We know which one we prefer. It’s amazing how playing observer can actually make chunks of this feel like fiction, like we’re watching a movie. And just to keep it light, if time doesn’t exist, maybe all this just is and always was – one big rerun so don’t get too hung up on it. It’s a nice theory until the scalpels start carving one’s own flesh. Hope that clarifies things, San. Big HI to the guys
      X m

  2. On the bright side, Pwoo gets to keep the candleholders a tad longer. ❤ Go well you two good peeps. ❤

    1. Lovely Loothey, M here… what candle holders… I upped the wattage of our candles and they melted. They don’t make clay like they used to!

  3. Thanks Mike. It does seem the higher the skill of the surgeon the less people skills they have. Maybe you guys should write their scripts for them – at least you paint a clear picture of the situation at hand and give a giggle at the same time. Don’t they say laughter is the best medicine?!
    I know the result is far from ideal but boy oh boy how much worse if could have been…. I think if you get the option to get rid of the bloody thing I would take it. Squatter be gone!!! Leave our Prue alone!❤️

    1. M here Julie, yes, young Terrence has a way to go, but thankfully Austin his teacher is exceptionally good. By the way Julie, it was sad to hear you thought P’s hospital food looked pretty good… well I felt sad for John and your kids at least. And re your comment re computers highlighting my age, I’ve always thought you were too perceptive for your own good!
      Hi to you all
      X m

  4. PS. We’ll put the bottle of Moët on ice ready to come up and celebrate the exorcism with you💕💕

  5. Ahhhh MM
    Ditto to Sandy’s post. Though my laughter spilled out uncontrollably at “if you’ve got a blocked dunny, best you don’t try and meditate the shit away.”
    All power to you and our dear Prue.

  6. PS. RE Austin Curtin’s consulting room. Have just done a bit of desk-based research to support Prue’s budding new career. Findings to date:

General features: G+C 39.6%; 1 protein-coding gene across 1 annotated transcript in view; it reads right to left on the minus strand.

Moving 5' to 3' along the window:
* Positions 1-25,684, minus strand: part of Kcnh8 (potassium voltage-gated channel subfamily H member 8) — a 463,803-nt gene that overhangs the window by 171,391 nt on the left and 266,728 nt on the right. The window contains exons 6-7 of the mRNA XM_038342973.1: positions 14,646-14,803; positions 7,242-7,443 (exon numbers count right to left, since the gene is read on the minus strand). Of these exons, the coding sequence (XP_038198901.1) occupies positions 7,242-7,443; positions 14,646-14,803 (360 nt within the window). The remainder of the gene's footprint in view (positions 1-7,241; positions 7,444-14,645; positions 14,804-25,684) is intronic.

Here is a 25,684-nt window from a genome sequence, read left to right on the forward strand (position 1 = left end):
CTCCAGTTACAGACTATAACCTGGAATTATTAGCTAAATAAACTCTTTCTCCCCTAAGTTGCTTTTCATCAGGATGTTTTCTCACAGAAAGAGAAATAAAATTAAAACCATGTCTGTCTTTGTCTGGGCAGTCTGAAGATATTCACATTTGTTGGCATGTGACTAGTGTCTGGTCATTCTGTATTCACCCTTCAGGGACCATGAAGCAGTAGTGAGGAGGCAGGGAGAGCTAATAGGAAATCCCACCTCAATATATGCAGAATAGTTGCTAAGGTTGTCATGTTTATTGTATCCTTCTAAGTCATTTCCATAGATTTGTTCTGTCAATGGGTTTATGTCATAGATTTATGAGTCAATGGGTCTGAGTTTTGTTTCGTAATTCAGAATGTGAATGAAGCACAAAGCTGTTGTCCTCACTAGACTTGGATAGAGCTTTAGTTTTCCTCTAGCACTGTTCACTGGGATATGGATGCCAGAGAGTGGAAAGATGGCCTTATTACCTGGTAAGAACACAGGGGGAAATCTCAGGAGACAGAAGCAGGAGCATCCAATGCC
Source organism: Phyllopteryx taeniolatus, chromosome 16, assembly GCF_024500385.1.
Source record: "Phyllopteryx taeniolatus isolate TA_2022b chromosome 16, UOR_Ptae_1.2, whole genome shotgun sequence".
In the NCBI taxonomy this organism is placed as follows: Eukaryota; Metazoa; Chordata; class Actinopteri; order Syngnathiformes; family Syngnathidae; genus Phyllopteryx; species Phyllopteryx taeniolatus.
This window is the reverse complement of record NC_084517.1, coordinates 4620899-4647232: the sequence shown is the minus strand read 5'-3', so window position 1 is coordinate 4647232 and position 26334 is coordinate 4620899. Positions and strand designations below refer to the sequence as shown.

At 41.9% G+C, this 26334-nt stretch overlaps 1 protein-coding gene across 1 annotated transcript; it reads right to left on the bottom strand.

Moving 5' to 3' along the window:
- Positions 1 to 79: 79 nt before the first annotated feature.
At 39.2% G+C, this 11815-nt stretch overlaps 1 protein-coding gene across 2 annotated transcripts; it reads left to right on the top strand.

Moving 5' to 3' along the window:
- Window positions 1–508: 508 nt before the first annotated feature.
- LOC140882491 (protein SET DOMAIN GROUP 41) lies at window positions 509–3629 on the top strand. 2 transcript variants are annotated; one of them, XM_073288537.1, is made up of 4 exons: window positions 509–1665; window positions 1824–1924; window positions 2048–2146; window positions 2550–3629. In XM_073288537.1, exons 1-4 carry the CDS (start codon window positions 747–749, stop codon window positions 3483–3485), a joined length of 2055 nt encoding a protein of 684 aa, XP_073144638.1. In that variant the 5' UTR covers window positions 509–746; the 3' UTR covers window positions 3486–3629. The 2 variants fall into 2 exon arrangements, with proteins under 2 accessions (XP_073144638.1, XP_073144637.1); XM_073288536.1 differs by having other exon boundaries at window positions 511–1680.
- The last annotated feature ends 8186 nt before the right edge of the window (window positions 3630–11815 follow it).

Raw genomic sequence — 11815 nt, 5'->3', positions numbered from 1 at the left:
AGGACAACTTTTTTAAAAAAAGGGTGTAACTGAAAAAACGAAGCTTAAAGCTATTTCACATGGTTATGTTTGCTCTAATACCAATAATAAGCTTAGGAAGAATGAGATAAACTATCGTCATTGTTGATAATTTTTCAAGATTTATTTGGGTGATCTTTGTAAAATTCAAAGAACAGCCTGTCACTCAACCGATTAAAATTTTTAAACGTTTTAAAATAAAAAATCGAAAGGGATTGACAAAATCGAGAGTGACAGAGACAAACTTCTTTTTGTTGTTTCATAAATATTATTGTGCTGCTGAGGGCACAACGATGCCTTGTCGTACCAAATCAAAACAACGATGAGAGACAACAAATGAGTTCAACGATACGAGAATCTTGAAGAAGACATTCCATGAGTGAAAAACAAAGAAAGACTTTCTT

“Design of a consultation room can improve the quality of a visit to the physician’s office”
    “Provision of staff relaxation rooms that are different in terms of colour and lux levels from immediate work spaces, or thoughtfully designed areas for patients awaiting intensive treatment, have been shown to have some beneficial effects on a sense of well being. Colour and design have not been established as a definite cure for sickness and ill health, but certainly monotony and poor conditions in premises that have not been refurbished with any care, have had a detrimental affect on recovery rates and staff morale. The realisation that a well balanced and attractive environment is of major importance to patients’ health is, in no way new; Florence Nightingale observed that ‘a variety of form and brilliance of colour in the objects presented to patients are an actual means of recovery.”

      1. Now THAT I would like to see Mick….it would certainly be a first mate xx hugs to your petal from mwaaaaa xxx

  7. You are hysterical Michael! 😄I love your attitude and your way with words. I think you could do a stand up comedy routine🤗I am sure you are keeping Prue entertained which is just what she needs. Love to you both. Pxx💗💗

    1. Thanks Peta, M here. After doing a bit of stand up a few years ago I realised my strengths are actually in sitting down and shutting up
      Big Byron Hugs to all of you down there
      X m

  8. The fact u know so much about what condoms, full of stuff, feel like, impresses , bewilders and grosses me out. Stop playing with used condoms. And go wash your hands. I Am Byron bound in about 5 hours. I hope the sun is shining in your household today ❤️😘🕺🏻💃xxxxxxxx

    1. Hope it’s not too late to pack the brolly Ingrid, Byron is apparently up for 200-300 mm of rain this weekend! Hopefully we can catch up but as I mentioned, the blister is in town but we’ll see what transpires. xx